In 1915 the First Lord of the Admiralty, Winston Churchill, created a Landships Committee to tackle the problems of trench warfare.
After many experiments and false starts an agricultural firm, William Foster & Co. of Lincoln, was contracted to build a prototype machine based on some imported American tracks. When these failed the British designers came up with a new pattern which worked and these were fitted to the Foster’s Landship which was now known as Little Willie – said to be an uncomplimentary nickname for the German Crown Prince. The completed vehicle was running by the end of 1915 but by then a new design was under construction; known variously as Big Willie, His Majesty’s Land Ship Centipede or Mother it was the prototype for all British heavy tanks in the First World War.
Thus Little Willie was redundant, almost as soon as it was built, but it was used for driver training for a while, before being removed to Lincoln, then Dollis Hill and then to Bovington as part of the original Tank Museum collection. Little Willie was powered by a Daimler six-cylinder petrol engine but all of the internal fittings were removed many years ago. All that remains is the combined worm differential and gearbox although they are not in the correct place. At one time it also had a turret but this was taken off although the turret ring can still be seen.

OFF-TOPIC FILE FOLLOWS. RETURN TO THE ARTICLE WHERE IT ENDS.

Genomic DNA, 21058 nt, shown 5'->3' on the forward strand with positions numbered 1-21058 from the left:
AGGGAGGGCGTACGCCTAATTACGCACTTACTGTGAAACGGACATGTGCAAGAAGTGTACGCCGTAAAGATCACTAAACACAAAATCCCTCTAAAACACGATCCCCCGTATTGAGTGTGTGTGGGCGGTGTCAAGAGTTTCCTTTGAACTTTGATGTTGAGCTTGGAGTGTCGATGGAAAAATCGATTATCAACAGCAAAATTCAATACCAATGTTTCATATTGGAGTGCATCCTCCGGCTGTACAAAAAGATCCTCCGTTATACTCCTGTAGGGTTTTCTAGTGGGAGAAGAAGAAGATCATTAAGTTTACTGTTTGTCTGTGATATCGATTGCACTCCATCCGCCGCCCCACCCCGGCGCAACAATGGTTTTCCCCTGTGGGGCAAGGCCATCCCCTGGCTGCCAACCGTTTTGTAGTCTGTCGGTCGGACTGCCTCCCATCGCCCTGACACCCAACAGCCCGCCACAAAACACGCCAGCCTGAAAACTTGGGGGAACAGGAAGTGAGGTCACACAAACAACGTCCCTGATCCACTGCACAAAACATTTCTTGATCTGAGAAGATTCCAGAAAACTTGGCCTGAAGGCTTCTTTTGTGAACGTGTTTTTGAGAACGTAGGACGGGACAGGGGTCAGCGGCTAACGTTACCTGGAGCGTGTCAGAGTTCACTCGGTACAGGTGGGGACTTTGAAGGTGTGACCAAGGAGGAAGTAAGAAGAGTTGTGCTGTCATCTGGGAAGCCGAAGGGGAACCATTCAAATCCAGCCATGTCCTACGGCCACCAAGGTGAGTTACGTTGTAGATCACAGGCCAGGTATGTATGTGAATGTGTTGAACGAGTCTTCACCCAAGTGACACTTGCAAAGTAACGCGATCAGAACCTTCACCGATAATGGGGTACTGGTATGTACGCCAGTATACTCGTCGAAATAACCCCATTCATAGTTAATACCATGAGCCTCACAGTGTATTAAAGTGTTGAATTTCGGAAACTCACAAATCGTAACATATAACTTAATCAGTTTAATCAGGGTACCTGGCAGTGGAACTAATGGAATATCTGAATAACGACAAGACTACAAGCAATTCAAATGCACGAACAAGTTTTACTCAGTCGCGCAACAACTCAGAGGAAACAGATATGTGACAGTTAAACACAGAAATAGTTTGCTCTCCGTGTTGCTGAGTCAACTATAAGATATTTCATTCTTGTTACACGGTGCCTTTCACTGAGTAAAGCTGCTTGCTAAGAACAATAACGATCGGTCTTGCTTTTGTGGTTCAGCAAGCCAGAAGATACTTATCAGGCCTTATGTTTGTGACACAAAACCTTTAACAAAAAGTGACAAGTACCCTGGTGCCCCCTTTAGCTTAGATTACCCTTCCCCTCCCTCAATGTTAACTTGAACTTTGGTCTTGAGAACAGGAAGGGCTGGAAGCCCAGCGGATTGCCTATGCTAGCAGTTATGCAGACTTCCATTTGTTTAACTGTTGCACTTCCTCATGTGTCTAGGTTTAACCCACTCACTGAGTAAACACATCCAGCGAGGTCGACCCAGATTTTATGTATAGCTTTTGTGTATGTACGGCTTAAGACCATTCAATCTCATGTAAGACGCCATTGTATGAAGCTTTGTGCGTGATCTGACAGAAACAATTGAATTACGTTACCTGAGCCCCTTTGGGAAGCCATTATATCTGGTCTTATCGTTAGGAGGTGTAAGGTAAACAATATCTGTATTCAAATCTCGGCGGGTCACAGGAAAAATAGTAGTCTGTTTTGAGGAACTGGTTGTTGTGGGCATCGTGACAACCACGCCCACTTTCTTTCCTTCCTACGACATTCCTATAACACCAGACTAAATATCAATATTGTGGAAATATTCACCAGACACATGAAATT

Since it never entered service many of the statistics are little more than conjectural, things such as fuel capacity and armour thickness, particularly since the fuel tank is missing and plate from which the vehicle is built is not actually armoured. As contemporary photographs show the vehicle originally had a wheeled tail as a counterbalance and steering aid. All that remains, in its present state, is part of the hydraulic lifting mechanism and the pulleys.
Little Willie took part in two demonstrations, on 29th January and 8th February 1916 at Hatfield Park, Hertfordshire. Both served to prove that only the new machine Mother, was able to match War Office requirements.